The report concluded that of this total, an estimated 72 per cent of the gold Germany used during this period was looted.
What is also quite apparent was that the Nazis could easily cloak their businesses in Spain due to the ease with which officials could be corrupted. It also became clear that Tangiers and Morocco were being used as a conduit to move the Nazis assets from Spain and Portugal to Argentina. This conduit confirms leading Nazi Martin Bormann’s infamous programme of flight capital.
In the autumn of 1944, the Allies made their first request for Spain to cease all gold transactions involving enemy interests. Spain failed to reply. In January 1945, the Allies had cut off all land routes between Spain and Germany.
And in May 1945 that Spain finally issued a decree to freeze and immobilise all assets with Axis interests. Negotiations with Spain started in November 1946 in Madrid. The negotiations dragged on through 1947 into 1948. Final agreement was reached on both Nazi assets and the gold issue on May 3, 1948.
However, by then the gold was long gone and in total Spain agreed to repatriate just 114,000 dollars of gold, much of which was believed to have came from the Netherlands.
A fraction of what had been stolen, and later carted away, it was even more laughable that under part of the agreement the Allies were forced to issue a statement insisting that Spain had been ‘unaware’ that the gold had even been looted by the Nazis in the first place.
The shady chapter in the history of Spain – and, in particular, the involvement of Gibraltar – has still not been properly resolved, nor investigated.
Neither the British government (Sir Malcolm Rifkind was approached at the time), nor the Spanish authorities were prepared to help in the location of the looted gold and other treasures.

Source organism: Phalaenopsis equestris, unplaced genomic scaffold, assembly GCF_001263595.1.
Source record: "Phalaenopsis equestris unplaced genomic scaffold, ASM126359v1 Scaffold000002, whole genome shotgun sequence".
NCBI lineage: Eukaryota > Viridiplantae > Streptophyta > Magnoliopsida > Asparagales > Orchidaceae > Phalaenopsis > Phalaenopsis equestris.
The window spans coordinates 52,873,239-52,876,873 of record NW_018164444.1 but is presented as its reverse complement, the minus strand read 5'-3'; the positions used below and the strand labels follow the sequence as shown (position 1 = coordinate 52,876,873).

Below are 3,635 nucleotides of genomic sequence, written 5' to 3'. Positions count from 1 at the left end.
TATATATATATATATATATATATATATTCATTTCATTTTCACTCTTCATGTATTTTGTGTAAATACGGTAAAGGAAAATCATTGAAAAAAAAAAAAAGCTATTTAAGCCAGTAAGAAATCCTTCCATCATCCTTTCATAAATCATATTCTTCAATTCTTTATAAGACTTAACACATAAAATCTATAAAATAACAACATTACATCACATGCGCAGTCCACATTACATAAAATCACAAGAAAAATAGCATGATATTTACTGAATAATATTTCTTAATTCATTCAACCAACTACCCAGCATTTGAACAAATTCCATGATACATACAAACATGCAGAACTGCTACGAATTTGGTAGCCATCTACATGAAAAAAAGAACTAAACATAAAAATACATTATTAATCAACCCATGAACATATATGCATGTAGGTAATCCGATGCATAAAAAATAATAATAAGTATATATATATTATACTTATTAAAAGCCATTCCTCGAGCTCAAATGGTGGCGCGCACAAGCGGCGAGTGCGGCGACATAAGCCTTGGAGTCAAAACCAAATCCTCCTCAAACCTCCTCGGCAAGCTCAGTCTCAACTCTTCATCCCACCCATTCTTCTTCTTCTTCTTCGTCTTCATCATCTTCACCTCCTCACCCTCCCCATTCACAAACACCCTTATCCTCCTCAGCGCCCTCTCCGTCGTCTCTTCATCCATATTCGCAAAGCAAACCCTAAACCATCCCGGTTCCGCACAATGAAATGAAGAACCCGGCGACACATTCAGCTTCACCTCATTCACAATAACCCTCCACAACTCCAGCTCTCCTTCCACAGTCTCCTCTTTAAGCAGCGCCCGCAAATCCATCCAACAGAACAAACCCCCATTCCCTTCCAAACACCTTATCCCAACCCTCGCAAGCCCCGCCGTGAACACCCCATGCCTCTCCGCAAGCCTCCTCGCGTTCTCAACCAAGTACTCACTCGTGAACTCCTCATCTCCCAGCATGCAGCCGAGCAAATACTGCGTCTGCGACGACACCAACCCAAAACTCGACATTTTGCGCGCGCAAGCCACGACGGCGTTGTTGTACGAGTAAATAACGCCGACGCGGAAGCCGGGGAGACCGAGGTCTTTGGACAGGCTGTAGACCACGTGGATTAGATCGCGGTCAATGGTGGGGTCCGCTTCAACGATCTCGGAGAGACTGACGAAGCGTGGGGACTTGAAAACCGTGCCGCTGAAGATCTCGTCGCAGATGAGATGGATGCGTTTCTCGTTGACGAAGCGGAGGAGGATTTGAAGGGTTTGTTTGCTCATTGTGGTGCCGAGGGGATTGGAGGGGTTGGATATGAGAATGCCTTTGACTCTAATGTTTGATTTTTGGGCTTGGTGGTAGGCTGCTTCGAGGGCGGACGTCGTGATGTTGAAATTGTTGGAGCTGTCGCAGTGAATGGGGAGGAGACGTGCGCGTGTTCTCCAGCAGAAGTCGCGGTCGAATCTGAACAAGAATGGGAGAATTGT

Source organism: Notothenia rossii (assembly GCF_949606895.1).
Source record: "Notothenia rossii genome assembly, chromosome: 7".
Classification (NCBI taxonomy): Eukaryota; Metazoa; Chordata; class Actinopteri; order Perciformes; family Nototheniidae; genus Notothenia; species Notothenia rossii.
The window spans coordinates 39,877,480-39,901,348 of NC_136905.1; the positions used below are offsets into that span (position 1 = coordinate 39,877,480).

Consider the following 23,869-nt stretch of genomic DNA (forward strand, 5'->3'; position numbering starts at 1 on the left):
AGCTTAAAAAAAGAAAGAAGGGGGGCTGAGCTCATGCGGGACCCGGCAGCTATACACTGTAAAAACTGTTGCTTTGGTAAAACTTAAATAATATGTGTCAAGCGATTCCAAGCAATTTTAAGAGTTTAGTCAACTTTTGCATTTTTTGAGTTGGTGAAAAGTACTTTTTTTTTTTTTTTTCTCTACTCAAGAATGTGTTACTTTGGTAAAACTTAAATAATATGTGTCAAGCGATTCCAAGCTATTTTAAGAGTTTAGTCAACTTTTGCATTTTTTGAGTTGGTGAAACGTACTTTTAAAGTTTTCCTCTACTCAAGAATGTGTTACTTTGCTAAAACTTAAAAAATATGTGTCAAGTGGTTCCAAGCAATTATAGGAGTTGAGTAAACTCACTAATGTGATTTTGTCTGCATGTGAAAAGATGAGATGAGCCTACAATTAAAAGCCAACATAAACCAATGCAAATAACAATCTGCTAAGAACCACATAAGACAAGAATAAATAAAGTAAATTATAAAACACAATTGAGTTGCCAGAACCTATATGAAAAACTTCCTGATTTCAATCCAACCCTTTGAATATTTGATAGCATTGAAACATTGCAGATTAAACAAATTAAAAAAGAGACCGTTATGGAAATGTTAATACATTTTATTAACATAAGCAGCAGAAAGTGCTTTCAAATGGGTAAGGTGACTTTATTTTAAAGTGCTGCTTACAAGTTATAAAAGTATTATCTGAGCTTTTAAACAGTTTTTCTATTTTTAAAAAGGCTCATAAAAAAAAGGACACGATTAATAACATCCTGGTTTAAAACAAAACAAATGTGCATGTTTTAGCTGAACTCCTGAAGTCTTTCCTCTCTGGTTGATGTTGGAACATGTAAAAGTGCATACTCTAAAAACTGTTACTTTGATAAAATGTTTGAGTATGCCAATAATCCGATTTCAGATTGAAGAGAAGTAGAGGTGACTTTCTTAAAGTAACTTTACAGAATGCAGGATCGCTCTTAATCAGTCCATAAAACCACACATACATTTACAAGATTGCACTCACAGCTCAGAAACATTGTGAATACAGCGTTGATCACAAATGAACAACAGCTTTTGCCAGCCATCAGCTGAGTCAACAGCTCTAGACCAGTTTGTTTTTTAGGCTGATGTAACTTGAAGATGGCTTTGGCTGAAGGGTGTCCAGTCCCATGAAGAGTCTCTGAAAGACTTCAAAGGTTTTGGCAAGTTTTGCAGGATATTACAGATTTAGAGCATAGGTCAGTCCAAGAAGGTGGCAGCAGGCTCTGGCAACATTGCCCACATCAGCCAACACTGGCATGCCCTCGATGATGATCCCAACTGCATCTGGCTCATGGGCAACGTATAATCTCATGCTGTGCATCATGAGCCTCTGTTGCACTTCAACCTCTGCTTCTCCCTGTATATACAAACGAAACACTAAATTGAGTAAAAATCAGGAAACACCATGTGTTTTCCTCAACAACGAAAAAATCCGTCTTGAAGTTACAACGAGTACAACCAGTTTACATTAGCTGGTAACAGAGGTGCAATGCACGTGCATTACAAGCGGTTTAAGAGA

“It is why Spain was such a popular destination for Nazis,” says Dr Ephraim Zuroff, who has spent four decades tracing Hitler’s former associates around the globe. “Most of them came in the 1940s and 1950s and under Franco they obviously got a good reception.
“The amazing thing was that in 1975 nothing changed. They could still live in peace.”
Indeed it wasn’t until Zuroff and his investigators started to investigate the movements of leading Nazis, such as Aribert Heim (known as Doctor Death for his part in the massacre of numerous Jews – and Spaniards – in Mauthausen Concentration Camp) that the world started to learn about their existence in Spain.
Journalist Irujo, from El Pais, worked hard to locate a string of wanted Nazis, including Belgian Leon Degrelle.
“But Spain still didn’t take much interest,” said Zuroff. “They basically favoured the biological solution and I guess we had other more important countries to investigate, so we kind of let them off the hook.”
As for the where the gold is now, some say it could still be in safe deposits in Gibraltar, others that it was distributed to help Nazis flee to South America.
“The ultimate destination of the gold is anyone’s guess, but I imagine some went to Africa and plenty went to Nazis fleeing Germany to live in Spain,” said Dr Samuels.
Either way, the Gold Train is one subject that is unlikely to ever be derailed. While temporarily in the buffers, it is extremely likely that there are officials in Gibraltar, or their older family members, who can shed some light on this disgraceful chapter in Europe’s recent history.